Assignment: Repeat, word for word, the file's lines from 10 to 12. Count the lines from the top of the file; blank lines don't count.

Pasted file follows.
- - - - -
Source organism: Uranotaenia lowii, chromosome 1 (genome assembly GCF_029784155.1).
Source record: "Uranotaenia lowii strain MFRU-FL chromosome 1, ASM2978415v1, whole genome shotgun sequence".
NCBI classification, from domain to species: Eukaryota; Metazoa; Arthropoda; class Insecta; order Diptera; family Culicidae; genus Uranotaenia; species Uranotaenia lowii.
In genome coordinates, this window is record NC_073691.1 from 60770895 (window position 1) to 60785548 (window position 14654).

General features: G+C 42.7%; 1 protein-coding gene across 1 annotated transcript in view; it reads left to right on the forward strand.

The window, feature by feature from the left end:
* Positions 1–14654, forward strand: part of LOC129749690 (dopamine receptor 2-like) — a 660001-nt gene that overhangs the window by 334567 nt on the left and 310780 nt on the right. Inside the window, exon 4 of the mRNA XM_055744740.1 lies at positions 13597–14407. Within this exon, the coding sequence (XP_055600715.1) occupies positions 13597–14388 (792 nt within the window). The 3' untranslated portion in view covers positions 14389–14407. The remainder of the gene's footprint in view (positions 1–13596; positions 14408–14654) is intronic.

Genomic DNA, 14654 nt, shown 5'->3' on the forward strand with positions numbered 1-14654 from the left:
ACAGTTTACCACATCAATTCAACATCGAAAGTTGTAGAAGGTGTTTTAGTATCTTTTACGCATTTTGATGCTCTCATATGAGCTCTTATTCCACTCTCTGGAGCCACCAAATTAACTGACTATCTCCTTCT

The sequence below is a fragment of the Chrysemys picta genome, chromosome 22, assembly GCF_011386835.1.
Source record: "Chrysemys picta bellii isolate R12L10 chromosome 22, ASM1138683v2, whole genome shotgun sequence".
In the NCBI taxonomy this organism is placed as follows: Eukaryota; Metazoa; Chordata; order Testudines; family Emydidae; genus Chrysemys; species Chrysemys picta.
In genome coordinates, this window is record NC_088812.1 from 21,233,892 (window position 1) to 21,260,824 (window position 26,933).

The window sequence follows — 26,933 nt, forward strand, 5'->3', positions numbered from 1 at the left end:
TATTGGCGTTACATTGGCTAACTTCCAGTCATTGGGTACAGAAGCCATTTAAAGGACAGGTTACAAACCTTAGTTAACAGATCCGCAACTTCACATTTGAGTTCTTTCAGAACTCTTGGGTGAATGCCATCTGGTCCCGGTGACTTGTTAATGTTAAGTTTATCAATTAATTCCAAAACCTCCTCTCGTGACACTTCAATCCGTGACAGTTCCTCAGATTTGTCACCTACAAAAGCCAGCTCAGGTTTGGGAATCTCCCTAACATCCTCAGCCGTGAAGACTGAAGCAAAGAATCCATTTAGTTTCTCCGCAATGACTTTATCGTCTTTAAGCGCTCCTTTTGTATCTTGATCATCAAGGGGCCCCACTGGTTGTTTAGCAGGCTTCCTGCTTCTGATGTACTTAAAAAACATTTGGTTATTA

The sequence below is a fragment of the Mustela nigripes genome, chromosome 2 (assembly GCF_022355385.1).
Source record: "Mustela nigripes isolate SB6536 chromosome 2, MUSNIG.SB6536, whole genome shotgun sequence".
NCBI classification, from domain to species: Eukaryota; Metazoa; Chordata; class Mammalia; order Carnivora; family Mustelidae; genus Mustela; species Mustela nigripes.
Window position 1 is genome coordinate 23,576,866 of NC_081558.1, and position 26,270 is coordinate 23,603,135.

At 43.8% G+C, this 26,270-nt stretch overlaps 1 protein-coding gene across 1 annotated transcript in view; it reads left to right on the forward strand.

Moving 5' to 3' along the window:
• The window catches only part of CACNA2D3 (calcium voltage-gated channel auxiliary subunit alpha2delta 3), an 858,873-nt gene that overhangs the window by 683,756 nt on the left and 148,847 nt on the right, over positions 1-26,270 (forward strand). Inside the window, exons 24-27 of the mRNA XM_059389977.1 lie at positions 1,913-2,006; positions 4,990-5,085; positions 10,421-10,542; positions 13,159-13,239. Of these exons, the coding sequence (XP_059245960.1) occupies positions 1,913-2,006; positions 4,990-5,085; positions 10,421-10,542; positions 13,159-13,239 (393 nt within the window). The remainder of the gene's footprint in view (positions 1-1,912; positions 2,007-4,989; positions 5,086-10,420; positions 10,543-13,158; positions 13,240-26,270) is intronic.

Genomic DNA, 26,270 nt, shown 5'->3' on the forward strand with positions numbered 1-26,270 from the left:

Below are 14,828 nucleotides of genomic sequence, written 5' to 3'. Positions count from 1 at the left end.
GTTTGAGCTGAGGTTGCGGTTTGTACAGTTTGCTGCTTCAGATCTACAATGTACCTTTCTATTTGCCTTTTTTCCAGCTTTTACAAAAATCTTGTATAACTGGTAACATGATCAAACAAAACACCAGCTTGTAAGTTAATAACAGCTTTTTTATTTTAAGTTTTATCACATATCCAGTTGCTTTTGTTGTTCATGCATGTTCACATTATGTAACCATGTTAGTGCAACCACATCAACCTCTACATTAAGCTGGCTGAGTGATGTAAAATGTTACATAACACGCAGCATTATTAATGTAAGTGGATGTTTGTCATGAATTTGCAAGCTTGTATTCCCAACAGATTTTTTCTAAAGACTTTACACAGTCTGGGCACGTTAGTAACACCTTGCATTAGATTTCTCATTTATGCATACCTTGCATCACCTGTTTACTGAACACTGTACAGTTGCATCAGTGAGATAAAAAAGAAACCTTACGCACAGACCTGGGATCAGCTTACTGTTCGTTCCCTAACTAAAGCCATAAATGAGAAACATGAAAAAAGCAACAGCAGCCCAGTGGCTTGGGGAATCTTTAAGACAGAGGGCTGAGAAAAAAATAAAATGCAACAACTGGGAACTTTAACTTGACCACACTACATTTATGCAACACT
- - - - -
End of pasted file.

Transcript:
The sequence below is a fragment of the Chrysemys picta genome, chromosome 22, assembly GCF_011386835.1.
Source record: "Chrysemys picta bellii isolate R12L10 chromosome 22, ASM1138683v2, whole genome shotgun sequence".
In the NCBI taxonomy this organism is placed as follows: Eukaryota; Metazoa; Chordata; order Testudines; family Emydidae; genus Chrysemys; species Chrysemys picta.